Spring: An Inventory

This week’s theme is a straight steal from the National Trust who have commissioned Elizabeth-Jane Burnett to create a poem for Spring from crowd sourced contributions.

I thought this was such a good idea that it would be better to look at the poem and project themselves, rather than borrow this idea or that, but I hope that something from it will inspire your own thoughts on Spring. Elizabeth-Jane Burnett has numbered things, inventory style, according to how often various words were suggested. But there is no need for you to go down that route unless you want to. An inventory of the gorse blossoms in bloom on the island just now would be a bit difficult.

Fritillaries in bloom at the castle

Here is an extract from the poem:

An extract from Spring, An Inventory by Elizabeth-Jane Burnett

Fifty-four hopes in the hardwood held,

slow, the hour brightens

through damp roots and fused shoots the pressure wells,

fifty-one blossoms on the cherry swell,

tiny beech leaves ripen.

Fifty-four hopes in the hardwood held

slow, the hour brightens.


Forty-four trees in the waking woods,

forty-one spilling gardens.

Five cherry trees where the blackbirds stood,

thirty-five joys through their gleaming broods,

thirty-eight buds nectar-guarding

in forty-four trees in the waking woods,

in forty-one spilling gardens.

4 thoughts on “Spring: An Inventory


  1. Caberfeidh, Rebecca Mahoney

    My Spring Inventory 2021

    Last Spring, 2020, I was happy to go with the flow
    Take each day as it comes
    and let the season of Spring unfold and reveal itself in its own good time
    This year, 2021, I am impatient for it to come

    At the start of March I feel vaguely unsettled by southern relatives
    reported sightings of snowdrops, crocus and daffodils
    I become mildly obsessed in my quest to spy a single snowdrop
    For me always the first sign of Spring

    And then a friend shares glad tidings of sightings of Stornoway snowdrops
    With photo evidence I begin to feel a sense of relief
    Perhaps, I begin to fleetingly hope
    Lockdown winter is not going to be eternal after all…

    March 8th after my first Covid vaccination at the Caberfeidh
    I am heartened by the sight of an abundance of spring colour
    A carpet of snowdrops, crocus and daffodils on show in their grounds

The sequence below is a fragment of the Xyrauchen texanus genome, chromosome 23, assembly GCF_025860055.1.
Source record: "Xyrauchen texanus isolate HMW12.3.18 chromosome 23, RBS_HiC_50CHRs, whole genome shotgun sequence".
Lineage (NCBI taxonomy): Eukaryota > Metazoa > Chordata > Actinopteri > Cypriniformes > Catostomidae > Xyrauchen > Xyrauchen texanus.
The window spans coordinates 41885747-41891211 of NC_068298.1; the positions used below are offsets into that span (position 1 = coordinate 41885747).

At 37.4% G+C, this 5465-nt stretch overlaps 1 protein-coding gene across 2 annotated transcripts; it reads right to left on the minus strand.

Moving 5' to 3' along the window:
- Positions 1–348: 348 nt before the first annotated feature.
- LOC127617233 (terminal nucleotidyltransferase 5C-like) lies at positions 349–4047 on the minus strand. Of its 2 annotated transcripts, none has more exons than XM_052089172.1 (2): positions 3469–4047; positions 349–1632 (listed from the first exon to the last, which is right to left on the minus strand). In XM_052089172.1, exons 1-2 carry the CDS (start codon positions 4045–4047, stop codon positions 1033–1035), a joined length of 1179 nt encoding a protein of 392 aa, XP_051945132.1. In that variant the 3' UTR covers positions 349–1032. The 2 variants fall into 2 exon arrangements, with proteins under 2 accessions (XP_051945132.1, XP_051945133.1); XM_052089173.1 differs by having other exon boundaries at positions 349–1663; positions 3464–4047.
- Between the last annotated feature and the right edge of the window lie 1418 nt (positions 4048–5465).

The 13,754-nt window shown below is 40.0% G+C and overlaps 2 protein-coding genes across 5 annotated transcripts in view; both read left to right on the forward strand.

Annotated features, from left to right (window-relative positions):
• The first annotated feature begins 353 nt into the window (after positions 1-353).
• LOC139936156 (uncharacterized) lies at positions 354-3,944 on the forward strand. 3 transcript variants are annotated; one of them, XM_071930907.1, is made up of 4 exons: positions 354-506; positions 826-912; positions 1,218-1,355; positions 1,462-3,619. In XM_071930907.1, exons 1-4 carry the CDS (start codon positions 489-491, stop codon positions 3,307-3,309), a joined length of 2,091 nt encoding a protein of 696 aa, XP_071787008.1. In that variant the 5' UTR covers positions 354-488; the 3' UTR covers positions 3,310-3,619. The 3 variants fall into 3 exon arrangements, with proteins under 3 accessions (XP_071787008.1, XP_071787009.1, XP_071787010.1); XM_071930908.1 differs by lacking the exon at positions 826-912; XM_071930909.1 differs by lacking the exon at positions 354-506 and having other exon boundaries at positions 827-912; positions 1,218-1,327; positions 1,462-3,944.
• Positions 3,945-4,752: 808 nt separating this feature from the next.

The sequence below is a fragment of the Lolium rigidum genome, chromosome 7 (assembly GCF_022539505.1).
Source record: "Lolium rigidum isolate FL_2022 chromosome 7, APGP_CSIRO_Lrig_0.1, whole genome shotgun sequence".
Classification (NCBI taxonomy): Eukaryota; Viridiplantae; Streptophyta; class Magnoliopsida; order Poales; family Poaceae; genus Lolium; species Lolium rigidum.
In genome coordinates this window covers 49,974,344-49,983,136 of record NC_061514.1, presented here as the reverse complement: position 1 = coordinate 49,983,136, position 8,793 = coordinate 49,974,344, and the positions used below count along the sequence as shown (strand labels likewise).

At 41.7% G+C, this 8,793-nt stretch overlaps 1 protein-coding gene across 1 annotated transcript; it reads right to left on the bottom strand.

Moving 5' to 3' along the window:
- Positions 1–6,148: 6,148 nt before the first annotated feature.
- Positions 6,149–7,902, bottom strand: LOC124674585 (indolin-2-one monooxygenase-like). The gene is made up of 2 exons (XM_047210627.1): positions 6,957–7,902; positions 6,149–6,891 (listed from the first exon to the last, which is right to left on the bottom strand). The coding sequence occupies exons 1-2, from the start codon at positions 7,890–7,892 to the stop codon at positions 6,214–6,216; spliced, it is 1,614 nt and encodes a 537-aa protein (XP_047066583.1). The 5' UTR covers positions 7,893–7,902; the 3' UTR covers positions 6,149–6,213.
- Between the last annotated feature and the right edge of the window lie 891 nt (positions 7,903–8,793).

I feel the glimmer of hope quickening within me

    From then on with each circuit of the Castle Ground
    Speckles of colour and buds begin to appear
    Amongst the lush, verdant and steadfast background of
    Grass, moss, fern and evergreen

    And then a 2-week spell of cold and snowy weather wobbles me
    Into believing that Spring has been irretrievably knocked off course this year
    But then the sun comes out & soothes my fears
    Melting away the frosty façade to reveal spring in its relentless mission

    YELLOW begins to seep into my vision
    From humble celandine, to shy narcissus, prim primroses
    To the bold and unapologetic dandelion
    The golden gorse flowers reach their prime

    Lambs appear, first on Facebook, and then in fields around me
    I hear an old wives’ tale about it being unlucky
    To see the rear end of the first lamb you see
    Not normally superstitious I feel oddly reassured that mine was face first.

    My soul feels soothed by the routine signs of Spring
    I enjoy observing the gambling antics of the lambs
    No social distancing requirements for these under 12’s!
    I feel my heart swell, Hope does indeed spring eternal

    Rebecca Mahony


    Snowdrops: Cathy MacLeod


    Moss and ferns, Spencer


    Gorse coming into flower. Rebecca Mahoney


    Primroses: Rebecca Mahoney

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  2. Spring: An Inventory

    Another beautiful spring day
    Lots of dandelions and small white daisies in the grass verges
    Bumblebees buzzing in the flowers
    Large clusters of primroses by the ditch
    And yellow cowslips too
    Plenty of daffodils everywhere

    Bright green leaves opening on the bushes of the rosa rugosa
    The gorse bushes now full of their yellow flowers

    Then on the grass a red admiral butterfly

    A robin sitting on the fence
    Stonechats making that distinctive sound
    As if knocking pebbles together
    Other small birds warbling or tweeting

    Flocks of hooded crows flapping their wings
    Chasing each other across the sky
    Making their loud kra kra sounds
    Collecting bits of straw and fluff to line their nests

    A skylark sat on the wire singing
    And the usual starlings and sparrows
    Chattering and flying around

    And lots of young lambs gamboling in the fields
    The younger ones clinging to their mothers
    For this is springtime
    A time for new birth

    Urszula

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  3. Rebecca what a wonderful description of the ups and downs of this particular season and your emotions compared. I was also on the lookout for snowdrops and so glad to find them! But you found the golden grail…the primroses! I still haven’t seen any. Beautiful piece of writing.
    Urzula I really admire how you know all the names of so many things in nature and weave them into your pieces of wonderfully descriptive works. I also see the many colours and feel the moods in this piece too.

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